Apple joins alliance to shrink your online videos; compression tech is designed to go easy on your data plan

“For months, powerful companies including Google, Amazon, Microsoft and Facebook have been working to shrink online video sizes,” Stephen Shankland reports for CNET. “But their work just got more important, because Apple has now joined the partnership too.”

“The Alliance for Open Media is working on technology called AV1 that compresses video before it’s stored or sent over the network. That technology is crucial to keeping your phone from running out of storage space or your data plan from pushing past monthly limits,” Shankland reports. “But compression technology is useful only when it’s widely supported, and Apple was a major holdout.”

“Apple quietly joined the alliance as a founding member, according to the group’s website, which was updated with the change Wednesday,” Shankland reports. “Apple’s plans for AV1 aren’t yet clear — the company didn’t respond to a request for comment — but joining as a founding member sends a strong signal of support.”

“The dominant standard [is] called H.264 or AVC. Apple in 2017 championed its successor, called HEVC or H.265. But HEVC has been mired in patent problems as companies that contributed technology wrangle for lucrative royalty fees,” Shankland reports. “AV1 is still a work in progress, though the first version of the technology should be finalized in coming weeks. Mozilla, which supports an early version, said in November that AV1 cuts file sizes 25 percent to 35 percent compared to HEVC and VP9. Better compression can come with a problem, though: longer times to compress video and a greater burden on scarce computing resources like memory and battery life.”

Read more in the full article here.

MacDailyNews Take: AV1 just became real, thanks to Apple.

Now, let’s see if it can avoid being the subject of myriad video compression patent claims.

8 Comments

    1. Any compression more than about 2.1:1 is lossy. A few years back in the lossless imagery, motion imagery, and video worlds a “breakthrough” happened that got truly lossless compression for generic, random sets of those types of data got past the 2.08:1 that was the limit for several years. (Note: There are a couple groups out there with supposed mechanisms that *claim* they can do lossy compression where the induced compression noise is no greater than the noise of the video/imagery capture sensor itself. I intend to run a study to test this claim in the coming months.)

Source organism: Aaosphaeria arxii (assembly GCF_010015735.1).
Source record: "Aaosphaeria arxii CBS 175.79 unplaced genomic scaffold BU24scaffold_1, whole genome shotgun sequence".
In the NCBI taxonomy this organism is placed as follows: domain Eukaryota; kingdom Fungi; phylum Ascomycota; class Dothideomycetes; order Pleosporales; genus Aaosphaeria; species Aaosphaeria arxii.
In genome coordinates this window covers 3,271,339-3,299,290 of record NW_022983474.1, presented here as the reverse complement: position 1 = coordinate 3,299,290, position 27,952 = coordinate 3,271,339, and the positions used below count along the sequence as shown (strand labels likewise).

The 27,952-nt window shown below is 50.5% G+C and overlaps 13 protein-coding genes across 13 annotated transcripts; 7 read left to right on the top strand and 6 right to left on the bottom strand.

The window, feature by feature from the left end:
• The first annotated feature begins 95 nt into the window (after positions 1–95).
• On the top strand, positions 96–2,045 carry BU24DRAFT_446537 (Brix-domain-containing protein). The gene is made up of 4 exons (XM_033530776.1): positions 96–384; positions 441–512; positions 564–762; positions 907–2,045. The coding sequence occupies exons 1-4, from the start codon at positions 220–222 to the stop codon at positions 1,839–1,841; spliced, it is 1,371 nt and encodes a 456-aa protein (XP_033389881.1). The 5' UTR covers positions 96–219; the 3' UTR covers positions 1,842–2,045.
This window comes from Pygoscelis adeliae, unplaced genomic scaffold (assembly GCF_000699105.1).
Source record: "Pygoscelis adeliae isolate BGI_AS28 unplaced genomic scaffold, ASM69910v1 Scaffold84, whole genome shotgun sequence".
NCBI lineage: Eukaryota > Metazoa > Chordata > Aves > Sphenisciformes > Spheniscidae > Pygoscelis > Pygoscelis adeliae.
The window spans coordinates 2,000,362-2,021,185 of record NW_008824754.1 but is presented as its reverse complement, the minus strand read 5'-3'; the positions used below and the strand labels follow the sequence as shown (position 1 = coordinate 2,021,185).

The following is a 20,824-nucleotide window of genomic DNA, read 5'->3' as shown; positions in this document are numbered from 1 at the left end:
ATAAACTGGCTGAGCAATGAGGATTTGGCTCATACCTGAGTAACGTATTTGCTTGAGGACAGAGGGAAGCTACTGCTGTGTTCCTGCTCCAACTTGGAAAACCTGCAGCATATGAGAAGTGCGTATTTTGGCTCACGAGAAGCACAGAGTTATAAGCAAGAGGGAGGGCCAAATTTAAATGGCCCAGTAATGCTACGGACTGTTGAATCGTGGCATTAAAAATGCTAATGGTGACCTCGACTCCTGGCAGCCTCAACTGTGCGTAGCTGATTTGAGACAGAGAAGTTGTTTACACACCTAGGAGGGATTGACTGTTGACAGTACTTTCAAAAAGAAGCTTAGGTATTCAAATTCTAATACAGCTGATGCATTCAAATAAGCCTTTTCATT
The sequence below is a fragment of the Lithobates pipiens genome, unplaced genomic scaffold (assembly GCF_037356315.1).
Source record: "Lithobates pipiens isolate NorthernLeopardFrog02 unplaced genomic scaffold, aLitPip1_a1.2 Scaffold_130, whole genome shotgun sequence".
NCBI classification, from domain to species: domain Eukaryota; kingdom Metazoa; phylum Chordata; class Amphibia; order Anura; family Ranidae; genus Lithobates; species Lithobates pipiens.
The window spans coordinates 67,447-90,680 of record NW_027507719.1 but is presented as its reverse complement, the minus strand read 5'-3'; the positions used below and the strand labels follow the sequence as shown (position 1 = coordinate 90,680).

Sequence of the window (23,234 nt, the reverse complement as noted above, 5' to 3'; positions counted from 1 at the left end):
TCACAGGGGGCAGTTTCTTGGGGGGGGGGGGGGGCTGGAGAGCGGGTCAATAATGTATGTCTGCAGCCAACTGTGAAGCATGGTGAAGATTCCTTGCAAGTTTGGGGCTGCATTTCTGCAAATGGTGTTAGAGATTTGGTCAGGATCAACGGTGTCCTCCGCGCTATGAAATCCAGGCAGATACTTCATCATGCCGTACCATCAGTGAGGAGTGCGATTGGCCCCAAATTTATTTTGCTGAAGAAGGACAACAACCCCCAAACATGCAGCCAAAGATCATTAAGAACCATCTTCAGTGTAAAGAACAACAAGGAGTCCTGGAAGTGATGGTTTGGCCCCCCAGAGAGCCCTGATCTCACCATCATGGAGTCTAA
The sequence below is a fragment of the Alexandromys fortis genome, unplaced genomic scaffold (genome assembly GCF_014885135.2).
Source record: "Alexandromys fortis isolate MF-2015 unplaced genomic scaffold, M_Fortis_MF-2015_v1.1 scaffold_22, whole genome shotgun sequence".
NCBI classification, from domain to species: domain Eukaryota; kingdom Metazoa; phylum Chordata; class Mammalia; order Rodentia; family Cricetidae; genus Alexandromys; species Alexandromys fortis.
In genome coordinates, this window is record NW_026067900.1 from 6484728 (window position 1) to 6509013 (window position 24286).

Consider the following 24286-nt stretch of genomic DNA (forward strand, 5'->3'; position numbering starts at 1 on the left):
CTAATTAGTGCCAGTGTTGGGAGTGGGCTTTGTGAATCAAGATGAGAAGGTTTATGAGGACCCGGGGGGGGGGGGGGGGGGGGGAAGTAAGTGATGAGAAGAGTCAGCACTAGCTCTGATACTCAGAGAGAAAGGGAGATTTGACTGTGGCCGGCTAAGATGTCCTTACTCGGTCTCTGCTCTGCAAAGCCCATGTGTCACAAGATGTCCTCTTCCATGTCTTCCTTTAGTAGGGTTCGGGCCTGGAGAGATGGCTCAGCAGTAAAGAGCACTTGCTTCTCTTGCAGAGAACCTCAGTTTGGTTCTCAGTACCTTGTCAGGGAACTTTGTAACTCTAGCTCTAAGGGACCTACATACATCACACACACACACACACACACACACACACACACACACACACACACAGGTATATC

Current compression methodologies, e.g., H.264, H.265, and VC9, are all lossy compression.

      Think of it this way: UHDTV (most often incorrectly referred to as “4K”, which is really a Digital Cinema standard with a different aspect ratio than current TVs) with 12 bit Dolby Vision HDR imagery (forget audio for a moment) is approximately 9 Gbps to 15 Gbps depending on the original, raw coding and metadata included. The theoretical maximum for UHD Blu-ray is just 128 Mbps. That’s at least a 80:1 compression implementation for some of the best consumer video out there, which is *way* into the lossy range. Netflix compresses things significantly further in trying to get things down to around a 10 Mbps data rate.

      However, these are not “archive” copies that are being sent to consumers. Those archives are sometimes stored with lossless compression, but, unfortunately, most are not.

      The whole point of the various lossy schemes is to make video as close to “visually lossless” as possible, meaning “the average observer will not notice any lossy compression artifacts”. The goal is not to have pristine video with zero artifacts.

      The reality is that unless you’re doing your own video and creating your own movies, everything you see today is compressed using lossy compression.

    2. “Lossy or not”

      It’s LOSSY! The question is HOW LOSSY?!

      All video we use today on computers is already lossy compressed by default. Compressing lossy video AGAIN via another lossy algorithm is a very bad idea IMHO. But I’ll await final judgement until after I get to see the final results. Low expectations.

      1. Like I said, the signal passed by most Cable TV systems compared to the OTA is quite stunning.
        Kind of sad to spend a truckload on great equipment and then have the signal compressed all to hell.

    1. I agree, for the most part.

      Video compression standards require two things:
      1) they must be better at producing visually lossless imagery at a consistently higher compression ratio than the generation before (virtually all are variable bit rate [VBR] so there is no constant compression ratio), and
      2) they must be widely adopted, e.g., AAC is better than MP3, but AAC had a small fraction of the adoption rate of MP3, similarly ALAC is marginally better than FLAC for audio, but FLAC has a much larger following.

      If this new VC1 compression scheme is even 25% better, on average, than H.265 and it gets widely adopted by both content creators and content distributors, then we will have a new “standard” within a couple years.

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